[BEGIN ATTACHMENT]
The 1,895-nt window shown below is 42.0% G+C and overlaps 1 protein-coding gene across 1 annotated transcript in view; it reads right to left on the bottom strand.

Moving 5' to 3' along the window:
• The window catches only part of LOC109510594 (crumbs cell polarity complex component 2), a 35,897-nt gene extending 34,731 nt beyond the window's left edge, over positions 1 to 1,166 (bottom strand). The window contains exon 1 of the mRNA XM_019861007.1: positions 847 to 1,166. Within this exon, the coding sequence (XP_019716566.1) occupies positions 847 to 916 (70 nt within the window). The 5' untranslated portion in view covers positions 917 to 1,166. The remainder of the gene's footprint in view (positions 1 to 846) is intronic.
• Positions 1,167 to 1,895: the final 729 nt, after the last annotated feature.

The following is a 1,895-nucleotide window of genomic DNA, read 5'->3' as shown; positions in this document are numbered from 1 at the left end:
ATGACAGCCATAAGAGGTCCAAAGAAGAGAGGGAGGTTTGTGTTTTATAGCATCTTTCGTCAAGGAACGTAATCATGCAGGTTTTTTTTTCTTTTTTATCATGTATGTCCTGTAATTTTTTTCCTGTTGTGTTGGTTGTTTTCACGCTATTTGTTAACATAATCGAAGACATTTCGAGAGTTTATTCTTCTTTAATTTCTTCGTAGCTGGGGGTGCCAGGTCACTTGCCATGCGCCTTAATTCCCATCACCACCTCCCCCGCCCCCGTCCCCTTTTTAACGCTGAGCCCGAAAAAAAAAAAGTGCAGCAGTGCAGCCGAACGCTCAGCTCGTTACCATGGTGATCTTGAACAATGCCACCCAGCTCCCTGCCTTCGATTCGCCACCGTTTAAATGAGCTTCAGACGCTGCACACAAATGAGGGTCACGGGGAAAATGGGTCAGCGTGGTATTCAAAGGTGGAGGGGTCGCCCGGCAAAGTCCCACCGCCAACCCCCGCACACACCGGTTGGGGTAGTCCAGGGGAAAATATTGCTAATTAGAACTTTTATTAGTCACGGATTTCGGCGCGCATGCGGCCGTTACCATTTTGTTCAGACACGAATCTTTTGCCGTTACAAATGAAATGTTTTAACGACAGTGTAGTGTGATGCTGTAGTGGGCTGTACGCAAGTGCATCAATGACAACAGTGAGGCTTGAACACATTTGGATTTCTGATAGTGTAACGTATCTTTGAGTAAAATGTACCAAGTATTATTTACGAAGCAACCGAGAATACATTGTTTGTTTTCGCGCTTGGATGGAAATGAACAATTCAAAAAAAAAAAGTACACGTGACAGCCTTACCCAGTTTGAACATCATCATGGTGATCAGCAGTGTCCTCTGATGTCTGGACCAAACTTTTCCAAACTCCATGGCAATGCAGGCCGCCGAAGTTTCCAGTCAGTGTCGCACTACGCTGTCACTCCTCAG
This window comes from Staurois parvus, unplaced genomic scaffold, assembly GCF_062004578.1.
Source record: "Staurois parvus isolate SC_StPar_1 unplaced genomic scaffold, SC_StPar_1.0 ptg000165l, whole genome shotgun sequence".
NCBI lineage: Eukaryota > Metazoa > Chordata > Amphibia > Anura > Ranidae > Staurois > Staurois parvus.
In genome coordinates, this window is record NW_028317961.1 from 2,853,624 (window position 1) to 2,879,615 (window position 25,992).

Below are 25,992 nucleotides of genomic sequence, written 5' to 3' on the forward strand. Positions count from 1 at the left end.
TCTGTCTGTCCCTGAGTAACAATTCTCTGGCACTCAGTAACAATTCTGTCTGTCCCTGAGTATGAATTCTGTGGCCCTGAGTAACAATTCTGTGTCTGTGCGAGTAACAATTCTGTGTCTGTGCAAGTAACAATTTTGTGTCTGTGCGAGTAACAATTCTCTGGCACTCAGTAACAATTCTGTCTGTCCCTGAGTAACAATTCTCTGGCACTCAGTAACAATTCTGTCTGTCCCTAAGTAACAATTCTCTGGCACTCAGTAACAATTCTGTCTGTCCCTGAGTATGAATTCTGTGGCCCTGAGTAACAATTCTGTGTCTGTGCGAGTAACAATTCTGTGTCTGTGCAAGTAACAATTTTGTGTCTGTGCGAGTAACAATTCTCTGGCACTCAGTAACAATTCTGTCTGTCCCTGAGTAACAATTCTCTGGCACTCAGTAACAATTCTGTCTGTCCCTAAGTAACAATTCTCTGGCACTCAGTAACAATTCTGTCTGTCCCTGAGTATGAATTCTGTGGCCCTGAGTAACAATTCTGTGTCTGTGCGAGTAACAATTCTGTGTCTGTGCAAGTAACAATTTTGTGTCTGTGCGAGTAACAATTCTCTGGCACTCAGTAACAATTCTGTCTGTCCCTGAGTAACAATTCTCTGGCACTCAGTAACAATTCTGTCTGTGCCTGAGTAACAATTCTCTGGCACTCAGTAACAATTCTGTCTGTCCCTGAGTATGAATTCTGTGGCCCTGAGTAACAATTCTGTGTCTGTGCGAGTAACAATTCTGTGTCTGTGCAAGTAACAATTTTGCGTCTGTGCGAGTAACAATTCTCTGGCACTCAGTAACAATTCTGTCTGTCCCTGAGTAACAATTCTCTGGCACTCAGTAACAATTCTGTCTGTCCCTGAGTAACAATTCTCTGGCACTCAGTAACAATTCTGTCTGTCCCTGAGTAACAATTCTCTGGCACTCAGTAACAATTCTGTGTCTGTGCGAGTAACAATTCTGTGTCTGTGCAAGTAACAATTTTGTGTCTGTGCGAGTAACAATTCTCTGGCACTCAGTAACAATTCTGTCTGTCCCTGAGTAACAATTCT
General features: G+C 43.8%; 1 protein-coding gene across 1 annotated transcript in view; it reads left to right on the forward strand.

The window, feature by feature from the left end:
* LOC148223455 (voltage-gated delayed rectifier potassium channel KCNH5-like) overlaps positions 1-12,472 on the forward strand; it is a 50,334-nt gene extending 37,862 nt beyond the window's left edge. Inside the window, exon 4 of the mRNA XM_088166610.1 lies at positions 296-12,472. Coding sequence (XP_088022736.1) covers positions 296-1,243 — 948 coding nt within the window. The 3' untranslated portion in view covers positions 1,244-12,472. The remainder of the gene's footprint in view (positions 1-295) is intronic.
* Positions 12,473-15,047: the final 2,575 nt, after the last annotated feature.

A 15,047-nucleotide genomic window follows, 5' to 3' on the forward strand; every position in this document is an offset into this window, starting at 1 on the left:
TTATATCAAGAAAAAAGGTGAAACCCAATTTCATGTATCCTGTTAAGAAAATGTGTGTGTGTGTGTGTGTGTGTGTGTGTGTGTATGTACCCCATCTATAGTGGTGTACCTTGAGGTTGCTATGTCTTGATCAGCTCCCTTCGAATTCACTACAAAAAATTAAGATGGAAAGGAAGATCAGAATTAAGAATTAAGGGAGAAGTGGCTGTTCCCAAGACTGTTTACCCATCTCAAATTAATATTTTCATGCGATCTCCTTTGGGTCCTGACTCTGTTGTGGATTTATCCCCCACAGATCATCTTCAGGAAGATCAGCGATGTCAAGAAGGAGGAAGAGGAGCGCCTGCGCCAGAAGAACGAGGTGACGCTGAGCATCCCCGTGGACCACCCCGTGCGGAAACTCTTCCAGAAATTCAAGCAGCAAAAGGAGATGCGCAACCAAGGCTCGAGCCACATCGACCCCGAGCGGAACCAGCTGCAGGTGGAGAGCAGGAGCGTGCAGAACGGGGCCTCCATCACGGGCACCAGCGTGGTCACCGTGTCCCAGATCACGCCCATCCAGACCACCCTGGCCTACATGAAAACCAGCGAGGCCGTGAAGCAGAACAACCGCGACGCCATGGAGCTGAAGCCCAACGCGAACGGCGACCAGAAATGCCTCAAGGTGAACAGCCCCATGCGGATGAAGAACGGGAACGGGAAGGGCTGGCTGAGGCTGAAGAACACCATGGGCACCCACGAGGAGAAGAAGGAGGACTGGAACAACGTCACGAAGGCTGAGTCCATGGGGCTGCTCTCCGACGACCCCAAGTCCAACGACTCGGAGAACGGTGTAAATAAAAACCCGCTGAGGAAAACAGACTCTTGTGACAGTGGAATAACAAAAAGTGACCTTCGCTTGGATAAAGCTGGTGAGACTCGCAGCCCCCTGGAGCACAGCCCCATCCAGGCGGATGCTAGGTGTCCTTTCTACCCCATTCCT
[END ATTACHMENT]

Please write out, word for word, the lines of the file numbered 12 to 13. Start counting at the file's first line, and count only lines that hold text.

TCTGTCTGTCCCTGAGTAACAATTCTCTGGCACTCAGTAACAATTCTGTCTGTCCCTGAGTATGAATTCTGTGGCCCTGAGTAACAATTCTGTGTCTGTGCGAGTAACAATTCTGTGTCTGTGCAAGTAACAATTTTGTGTCTGTGCGAGTAACAATTCTCTGGCACTCAGTAACAATTCTGTCTGTCCCTGAGTAACAATTCTCTGGCACTCAGTAACAATTCTGTCTGTCCCTAAGTAACAATTCTCTGGCACTCAGTAACAATTCTGTCTGTCCCTGAGTATGAATTCTGTGGCCCTGAGTAACAATTCTGTGTCTGTGCGAGTAACAATTCTGTGTCTGTGCAAGTAACAATTTTGTGTCTGTGCGAGTAACAATTCTCTGGCACTCAGTAACAATTCTGTCTGTCCCTGAGTAACAATTCTCTGGCACTCAGTAACAATTCTGTCTGTCCCTAAGTAACAATTCTCTGGCACTCAGTAACAATTCTGTCTGTCCCTGAGTATGAATTCTGTGGCCCTGAGTAACAATTCTGTGTCTGTGCGAGTAACAATTCTGTGTCTGTGCAAGTAACAATTTTGTGTCTGTGCGAGTAACAATTCTCTGGCACTCAGTAACAATTCTGTCTGTCCCTGAGTAACAATTCTCTGGCACTCAGTAACAATTCTGTCTGTGCCTGAGTAACAATTCTCTGGCACTCAGTAACAATTCTGTCTGTCCCTGAGTATGAATTCTGTGGCCCTGAGTAACAATTCTGTGTCTGTGCGAGTAACAATTCTGTGTCTGTGCAAGTAACAATTTTGCGTCTGTGCGAGTAACAATTCTCTGGCACTCAGTAACAATTCTGTCTGTCCCTGAGTAACAATTCTCTGGCACTCAGTAACAATTCTGTCTGTCCCTGAGTAACAATTCTCTGGCACTCAGTAACAATTCTGTCTGTCCCTGAGTAACAATTCTCTGGCACTCAGTAACAATTCTGTGTCTGTGCGAGTAACAATTCTGTGTCTGTGCAAGTAACAATTTTGTGTCTGTGCGAGTAACAATTCTCTGGCACTCAGTAACAATTCTGTCTGTCCCTGAGTAACAATTCT
General features: G+C 43.8%; 1 protein-coding gene across 1 annotated transcript in view; it reads left to right on the forward strand.